Food Regulatory Update: FDA Moving Forward With Nutrition Facts and Menu Labeling Rules, Plans to Redefine “Healthy” and Encourage “Clean Labels”

In remarks at the National Food Policy Conference (NFPC) in Washington, D.C. on March 29, 2018, U.S. Food and Drug Administration (FDA or the Agency) Commissioner Scott Gottlieb, M.D., detailed the Agency’s wide-ranging plans on a number of food regulatory initiatives.

More specifically, and as detailed in FDA’s Nutrition Innovation Strategy, which Commissioner Gottlieb unveiled at the NFPC, the Agency plans to, among other things:

  • Implement the new Nutrition Facts Label and menu labeling;
  • Modernize food label claims, including redefining the “healthy” claim; and
  • Modernize ingredient labels to meet consumer demand for “clean labels.”

Just last year, and as we detailed in a previous blog post, in June 2017, FDA delayed indefinitely the Nutrition Facts and Supplement Facts Label and Serving Size rules.  And in May 2017, as we detailed in a previous blog post, the Agency delayed its Menu Labeling Rule.

By way of background:

  • Beyond a number of formatting changes for packaged foods, including increasing the type size for “calories,” “servings per container,” and the “serving size” declaration, and bolding the number of calories and the serving size declaration, significantly, the Nutrition Facts and Supplement Facts Label and Serving Size rules would require the inclusion of “added sugars” on the new labels.
  • FDA’s Menu Labeling Rule (discussed here, here, and here) requires restaurants and “similar retail food establishments” (e.g., convenience stores and grocery stores) that are part of a chain of 20 or more locations and that sell similar menu items to post on menus and menu boards: (1) calorie information; (2) a statement on suggested daily caloric intake; and (3) a statement that written nutrition information is available upon request (and provide such information upon request).

Per Commissioner Gottlieb’s remarks at the NFPC and the Agency’s Nutrition Innovation Strategy, FDA is taking final steps to provide consumers with the new Nutrition Facts label – which some in industry have already adopted – and will roll out menu labeling on May 7, 2018.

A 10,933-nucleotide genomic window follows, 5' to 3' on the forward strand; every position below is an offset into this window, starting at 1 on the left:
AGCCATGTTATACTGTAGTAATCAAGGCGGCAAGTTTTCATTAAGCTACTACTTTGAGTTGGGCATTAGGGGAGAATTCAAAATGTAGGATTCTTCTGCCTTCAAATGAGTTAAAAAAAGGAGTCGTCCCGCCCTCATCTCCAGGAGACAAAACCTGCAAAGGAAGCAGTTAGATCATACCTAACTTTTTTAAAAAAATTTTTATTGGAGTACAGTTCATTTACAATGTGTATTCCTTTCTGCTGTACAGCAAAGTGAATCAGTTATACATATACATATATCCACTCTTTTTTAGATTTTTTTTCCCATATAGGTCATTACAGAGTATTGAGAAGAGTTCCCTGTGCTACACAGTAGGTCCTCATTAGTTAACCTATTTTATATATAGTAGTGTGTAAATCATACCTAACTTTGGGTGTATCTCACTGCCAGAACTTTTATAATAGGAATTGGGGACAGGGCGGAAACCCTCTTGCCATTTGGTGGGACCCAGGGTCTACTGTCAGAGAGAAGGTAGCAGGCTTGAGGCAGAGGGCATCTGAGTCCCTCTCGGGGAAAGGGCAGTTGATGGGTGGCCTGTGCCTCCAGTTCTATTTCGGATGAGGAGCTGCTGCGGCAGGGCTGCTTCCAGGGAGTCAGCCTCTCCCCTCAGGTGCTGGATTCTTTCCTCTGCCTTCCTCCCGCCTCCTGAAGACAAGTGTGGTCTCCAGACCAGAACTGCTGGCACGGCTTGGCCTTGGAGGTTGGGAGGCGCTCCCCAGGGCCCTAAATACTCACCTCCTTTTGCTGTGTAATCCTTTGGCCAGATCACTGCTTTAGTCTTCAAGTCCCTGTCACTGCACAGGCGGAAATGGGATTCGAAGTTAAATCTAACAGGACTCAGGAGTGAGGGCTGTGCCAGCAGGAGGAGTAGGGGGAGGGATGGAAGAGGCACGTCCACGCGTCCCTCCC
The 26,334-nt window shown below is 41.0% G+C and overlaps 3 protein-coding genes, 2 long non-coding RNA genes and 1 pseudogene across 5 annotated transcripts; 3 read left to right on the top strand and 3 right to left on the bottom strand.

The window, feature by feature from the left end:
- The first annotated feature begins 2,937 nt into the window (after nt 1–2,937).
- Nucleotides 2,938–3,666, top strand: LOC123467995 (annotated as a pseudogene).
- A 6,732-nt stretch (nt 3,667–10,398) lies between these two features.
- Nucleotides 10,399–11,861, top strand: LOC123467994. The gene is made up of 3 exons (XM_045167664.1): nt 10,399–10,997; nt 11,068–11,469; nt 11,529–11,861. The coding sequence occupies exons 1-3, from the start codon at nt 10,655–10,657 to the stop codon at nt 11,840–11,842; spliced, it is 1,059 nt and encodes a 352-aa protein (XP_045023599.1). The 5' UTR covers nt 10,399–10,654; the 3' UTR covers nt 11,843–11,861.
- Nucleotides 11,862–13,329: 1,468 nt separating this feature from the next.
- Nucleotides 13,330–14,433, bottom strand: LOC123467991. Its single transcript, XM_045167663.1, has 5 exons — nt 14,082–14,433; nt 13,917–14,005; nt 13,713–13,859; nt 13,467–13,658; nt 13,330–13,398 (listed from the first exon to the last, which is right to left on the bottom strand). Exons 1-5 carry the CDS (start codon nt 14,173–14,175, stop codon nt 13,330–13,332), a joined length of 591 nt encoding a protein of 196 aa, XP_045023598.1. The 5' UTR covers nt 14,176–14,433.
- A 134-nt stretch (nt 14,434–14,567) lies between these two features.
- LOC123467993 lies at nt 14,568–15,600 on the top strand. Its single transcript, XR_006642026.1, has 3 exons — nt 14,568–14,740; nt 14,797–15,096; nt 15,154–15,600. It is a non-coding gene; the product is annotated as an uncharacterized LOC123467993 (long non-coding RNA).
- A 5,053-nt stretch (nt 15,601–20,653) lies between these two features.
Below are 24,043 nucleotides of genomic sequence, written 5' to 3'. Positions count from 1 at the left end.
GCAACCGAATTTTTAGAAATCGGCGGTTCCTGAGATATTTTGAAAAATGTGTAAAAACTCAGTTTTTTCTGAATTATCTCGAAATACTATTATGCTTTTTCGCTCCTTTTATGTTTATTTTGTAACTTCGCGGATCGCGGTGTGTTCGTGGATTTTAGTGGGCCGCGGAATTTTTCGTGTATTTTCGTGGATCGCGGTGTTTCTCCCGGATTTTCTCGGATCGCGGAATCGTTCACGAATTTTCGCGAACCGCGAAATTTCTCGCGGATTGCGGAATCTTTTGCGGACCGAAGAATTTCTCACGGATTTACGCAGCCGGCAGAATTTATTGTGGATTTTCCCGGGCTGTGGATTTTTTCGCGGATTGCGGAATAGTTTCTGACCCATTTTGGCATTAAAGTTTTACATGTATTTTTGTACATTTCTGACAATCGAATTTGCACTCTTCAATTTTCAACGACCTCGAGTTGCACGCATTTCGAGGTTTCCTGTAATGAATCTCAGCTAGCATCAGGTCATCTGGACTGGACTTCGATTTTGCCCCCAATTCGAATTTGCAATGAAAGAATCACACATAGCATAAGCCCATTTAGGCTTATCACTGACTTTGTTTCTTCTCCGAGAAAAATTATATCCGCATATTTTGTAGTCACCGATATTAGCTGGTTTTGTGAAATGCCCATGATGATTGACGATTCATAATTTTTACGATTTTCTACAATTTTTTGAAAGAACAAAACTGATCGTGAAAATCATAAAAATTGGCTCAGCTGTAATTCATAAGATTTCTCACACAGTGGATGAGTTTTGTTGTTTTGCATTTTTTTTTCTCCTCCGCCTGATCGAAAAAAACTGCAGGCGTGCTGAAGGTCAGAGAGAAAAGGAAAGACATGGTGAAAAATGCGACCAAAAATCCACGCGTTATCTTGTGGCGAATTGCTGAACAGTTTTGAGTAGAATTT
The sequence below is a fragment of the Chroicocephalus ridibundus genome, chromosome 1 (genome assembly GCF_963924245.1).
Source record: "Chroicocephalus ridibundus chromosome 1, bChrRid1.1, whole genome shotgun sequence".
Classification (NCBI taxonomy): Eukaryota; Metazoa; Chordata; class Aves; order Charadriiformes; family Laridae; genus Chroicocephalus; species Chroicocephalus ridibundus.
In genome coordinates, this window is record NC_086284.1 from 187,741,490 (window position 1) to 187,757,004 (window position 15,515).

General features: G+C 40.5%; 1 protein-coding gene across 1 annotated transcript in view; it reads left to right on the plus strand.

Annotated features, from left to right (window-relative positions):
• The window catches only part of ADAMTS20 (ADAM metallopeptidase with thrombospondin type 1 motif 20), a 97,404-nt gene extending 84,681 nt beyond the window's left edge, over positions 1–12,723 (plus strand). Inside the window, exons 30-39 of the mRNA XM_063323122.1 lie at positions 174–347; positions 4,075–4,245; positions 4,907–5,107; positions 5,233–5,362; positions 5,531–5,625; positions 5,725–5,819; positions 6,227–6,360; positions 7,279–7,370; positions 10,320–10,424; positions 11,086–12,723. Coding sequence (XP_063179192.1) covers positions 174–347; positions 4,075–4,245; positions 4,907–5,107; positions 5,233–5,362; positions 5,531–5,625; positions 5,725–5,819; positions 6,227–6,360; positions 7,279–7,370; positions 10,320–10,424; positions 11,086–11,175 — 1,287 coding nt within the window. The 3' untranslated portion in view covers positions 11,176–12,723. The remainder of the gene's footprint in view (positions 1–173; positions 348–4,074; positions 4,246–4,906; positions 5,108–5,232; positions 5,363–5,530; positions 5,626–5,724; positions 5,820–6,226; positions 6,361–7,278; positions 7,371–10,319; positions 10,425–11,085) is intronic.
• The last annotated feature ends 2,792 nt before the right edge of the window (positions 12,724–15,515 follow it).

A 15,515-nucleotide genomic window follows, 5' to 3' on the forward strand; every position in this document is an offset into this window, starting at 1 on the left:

With regard to “healthy” claims, Gottlieb indicated in his speech to NFPC attendees that the Agency will be pursuing rulemaking to update the definition of “healthy” so it is based on nutrition criteria and food considerations that are more up-to-date than those being used for the current definition.  In addition, Gottlieb suggested that FDA needs to do more to help consumers determine which products are “healthy.”  To that end, Gottlieb indicated that the Agency will consider how to depict that food products are “healthy,” perhaps through a standard icon or symbol.  As some may know, in September 2016, FDA sought public comment on use of the term “healthy” on food labels.  To date, the Agency has received over 1,100 reply comments.

In recognition of consumers’ desire for labels with fewer ingredients and that are readable and understandable (i.e., “clean labels”), Gottlieb noted that FDA will re-evaluate the ingredients list on food packages to see what changes could make ingredient information more consumer-friendly.  Beyond readability, Gottlieb posited whether simpler names for certain ingredients (e.g., use of the name “vitamin B6” for “pyridoxine” or “vitamin B12” for “cyanocobalamin”) might help people better understand what is in their food.

We will continue to monitor these and other industry developments and provide more information as it becomes available.  If you have any questions regarding an issue raised in this post, please contact the author or the attorney at the firm with whom you are regularly in contact.​